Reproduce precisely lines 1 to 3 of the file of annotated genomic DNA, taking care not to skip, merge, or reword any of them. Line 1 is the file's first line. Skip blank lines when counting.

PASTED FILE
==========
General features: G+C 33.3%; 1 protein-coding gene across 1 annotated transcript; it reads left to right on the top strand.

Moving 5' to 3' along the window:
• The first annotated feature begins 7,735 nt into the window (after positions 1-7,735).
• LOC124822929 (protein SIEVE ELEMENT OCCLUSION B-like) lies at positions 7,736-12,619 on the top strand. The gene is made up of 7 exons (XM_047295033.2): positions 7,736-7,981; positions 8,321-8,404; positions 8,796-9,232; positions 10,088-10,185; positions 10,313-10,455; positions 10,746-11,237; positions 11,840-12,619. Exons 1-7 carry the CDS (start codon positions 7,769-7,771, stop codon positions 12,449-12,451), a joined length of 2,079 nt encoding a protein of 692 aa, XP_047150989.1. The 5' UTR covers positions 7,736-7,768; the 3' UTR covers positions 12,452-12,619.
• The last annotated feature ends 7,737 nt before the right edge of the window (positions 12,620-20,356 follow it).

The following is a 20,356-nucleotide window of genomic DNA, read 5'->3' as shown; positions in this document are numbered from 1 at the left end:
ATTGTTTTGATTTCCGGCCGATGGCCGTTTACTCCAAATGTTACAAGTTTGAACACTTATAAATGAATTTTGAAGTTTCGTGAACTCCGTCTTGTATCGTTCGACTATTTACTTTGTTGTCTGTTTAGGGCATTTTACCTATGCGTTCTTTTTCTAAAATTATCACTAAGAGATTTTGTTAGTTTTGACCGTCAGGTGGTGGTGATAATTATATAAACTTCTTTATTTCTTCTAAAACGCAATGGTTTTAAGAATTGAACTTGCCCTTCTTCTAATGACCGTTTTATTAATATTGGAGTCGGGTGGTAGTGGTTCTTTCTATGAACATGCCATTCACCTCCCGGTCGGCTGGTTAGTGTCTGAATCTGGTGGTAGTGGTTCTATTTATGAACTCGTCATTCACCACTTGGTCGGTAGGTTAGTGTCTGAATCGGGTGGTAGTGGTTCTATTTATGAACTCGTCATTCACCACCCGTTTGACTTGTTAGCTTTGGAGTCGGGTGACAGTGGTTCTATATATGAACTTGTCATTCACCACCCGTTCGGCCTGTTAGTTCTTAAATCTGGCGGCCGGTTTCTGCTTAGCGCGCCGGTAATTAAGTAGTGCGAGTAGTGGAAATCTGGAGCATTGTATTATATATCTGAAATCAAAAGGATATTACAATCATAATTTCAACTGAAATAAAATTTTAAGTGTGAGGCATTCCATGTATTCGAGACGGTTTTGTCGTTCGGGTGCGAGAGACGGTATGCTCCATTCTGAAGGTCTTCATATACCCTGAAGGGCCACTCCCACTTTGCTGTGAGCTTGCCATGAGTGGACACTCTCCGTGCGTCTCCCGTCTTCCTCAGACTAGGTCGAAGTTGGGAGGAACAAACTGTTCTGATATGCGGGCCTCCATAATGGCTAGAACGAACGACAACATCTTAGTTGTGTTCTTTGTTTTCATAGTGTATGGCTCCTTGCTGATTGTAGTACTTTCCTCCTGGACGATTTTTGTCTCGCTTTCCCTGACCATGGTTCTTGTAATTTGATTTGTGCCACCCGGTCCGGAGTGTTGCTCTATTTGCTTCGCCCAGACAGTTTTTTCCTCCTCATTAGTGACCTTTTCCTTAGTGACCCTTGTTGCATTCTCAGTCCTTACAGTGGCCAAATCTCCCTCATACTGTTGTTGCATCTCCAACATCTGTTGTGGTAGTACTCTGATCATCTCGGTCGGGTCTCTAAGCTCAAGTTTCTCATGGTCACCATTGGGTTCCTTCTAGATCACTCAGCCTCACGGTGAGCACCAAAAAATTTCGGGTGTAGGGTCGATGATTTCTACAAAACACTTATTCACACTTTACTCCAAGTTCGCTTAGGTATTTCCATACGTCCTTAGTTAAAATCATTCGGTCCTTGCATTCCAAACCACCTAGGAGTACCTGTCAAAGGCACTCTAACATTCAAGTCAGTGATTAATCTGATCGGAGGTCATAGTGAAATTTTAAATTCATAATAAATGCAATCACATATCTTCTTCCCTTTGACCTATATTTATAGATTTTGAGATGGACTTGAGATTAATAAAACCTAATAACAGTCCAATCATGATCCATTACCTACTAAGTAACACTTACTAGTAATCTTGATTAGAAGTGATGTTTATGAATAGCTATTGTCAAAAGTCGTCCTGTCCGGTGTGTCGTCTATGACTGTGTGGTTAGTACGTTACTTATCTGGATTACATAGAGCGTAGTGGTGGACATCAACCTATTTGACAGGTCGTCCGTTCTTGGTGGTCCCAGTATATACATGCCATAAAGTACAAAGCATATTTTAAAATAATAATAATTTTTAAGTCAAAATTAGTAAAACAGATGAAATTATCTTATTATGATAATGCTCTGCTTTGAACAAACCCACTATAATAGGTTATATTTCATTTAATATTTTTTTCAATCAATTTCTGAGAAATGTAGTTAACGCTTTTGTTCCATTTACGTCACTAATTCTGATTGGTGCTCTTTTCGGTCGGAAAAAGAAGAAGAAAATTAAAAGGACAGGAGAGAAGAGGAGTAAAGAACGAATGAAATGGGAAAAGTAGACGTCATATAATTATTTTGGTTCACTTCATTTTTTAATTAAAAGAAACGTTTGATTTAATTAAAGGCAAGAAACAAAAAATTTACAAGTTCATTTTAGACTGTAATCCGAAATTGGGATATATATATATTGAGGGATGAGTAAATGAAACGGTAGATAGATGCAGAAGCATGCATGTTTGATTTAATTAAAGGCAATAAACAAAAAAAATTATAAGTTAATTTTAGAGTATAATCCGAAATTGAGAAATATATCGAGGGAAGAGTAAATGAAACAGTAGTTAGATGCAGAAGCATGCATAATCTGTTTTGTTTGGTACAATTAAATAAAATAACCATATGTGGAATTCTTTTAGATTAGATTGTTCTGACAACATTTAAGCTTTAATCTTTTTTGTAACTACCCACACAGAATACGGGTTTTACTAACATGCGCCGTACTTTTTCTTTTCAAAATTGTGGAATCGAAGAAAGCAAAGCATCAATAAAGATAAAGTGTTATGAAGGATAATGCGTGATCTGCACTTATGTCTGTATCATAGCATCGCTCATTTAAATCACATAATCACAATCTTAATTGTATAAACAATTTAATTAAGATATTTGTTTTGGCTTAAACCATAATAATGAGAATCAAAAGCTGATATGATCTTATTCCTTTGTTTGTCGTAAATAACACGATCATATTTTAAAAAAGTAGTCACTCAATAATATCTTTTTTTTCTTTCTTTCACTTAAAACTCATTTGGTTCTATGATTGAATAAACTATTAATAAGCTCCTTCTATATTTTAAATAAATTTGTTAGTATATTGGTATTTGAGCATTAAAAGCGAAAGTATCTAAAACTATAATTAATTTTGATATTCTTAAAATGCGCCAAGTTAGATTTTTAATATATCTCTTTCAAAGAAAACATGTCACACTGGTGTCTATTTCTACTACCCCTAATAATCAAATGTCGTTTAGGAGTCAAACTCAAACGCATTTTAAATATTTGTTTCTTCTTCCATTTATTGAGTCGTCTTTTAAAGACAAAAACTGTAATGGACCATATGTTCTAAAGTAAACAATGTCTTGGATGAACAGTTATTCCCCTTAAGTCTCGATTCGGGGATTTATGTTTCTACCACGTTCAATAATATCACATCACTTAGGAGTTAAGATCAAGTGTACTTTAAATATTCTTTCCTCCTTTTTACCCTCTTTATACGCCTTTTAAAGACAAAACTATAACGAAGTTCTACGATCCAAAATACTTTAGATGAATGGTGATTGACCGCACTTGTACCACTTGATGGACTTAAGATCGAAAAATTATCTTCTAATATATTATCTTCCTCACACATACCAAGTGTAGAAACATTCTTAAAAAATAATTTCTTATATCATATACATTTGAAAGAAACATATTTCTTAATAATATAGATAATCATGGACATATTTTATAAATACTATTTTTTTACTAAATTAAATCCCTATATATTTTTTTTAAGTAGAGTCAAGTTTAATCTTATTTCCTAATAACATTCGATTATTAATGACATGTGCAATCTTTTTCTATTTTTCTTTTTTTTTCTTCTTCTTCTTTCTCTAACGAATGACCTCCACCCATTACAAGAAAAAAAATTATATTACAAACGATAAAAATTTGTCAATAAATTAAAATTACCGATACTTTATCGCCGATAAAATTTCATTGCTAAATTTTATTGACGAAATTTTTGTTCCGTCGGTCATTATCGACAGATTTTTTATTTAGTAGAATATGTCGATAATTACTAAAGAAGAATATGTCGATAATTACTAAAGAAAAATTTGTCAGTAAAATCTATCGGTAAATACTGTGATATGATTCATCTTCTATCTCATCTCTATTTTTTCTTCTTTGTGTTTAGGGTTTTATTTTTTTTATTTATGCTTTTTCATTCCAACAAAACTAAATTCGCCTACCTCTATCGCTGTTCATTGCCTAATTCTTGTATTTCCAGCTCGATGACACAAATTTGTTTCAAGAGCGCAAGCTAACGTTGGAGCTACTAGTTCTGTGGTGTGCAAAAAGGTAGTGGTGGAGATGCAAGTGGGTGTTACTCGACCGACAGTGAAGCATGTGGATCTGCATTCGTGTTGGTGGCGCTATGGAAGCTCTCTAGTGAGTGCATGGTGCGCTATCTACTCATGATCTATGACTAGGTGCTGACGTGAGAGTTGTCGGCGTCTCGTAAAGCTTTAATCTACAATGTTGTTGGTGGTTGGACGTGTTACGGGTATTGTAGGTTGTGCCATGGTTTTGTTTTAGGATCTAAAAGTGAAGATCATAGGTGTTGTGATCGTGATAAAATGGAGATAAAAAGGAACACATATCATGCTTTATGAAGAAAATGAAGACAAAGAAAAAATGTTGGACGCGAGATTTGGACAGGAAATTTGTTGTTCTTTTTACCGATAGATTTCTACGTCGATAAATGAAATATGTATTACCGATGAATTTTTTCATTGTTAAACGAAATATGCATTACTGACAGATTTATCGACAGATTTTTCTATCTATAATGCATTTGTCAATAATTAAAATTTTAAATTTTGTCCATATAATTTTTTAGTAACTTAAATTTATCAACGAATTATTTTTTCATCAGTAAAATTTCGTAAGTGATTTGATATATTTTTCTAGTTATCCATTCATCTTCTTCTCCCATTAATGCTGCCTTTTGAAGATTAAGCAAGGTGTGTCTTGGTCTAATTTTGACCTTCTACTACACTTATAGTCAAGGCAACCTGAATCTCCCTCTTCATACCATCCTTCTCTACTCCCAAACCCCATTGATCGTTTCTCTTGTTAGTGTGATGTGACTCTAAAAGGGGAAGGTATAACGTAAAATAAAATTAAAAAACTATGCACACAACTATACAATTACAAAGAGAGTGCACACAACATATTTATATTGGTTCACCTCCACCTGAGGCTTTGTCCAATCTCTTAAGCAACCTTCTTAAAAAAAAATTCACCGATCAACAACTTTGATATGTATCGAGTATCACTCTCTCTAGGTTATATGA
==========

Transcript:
General features: G+C 33.3%; 1 protein-coding gene across 1 annotated transcript; it reads left to right on the top strand.

Moving 5' to 3' along the window:
• The first annotated feature begins 7,735 nt into the window (after positions 1-7,735).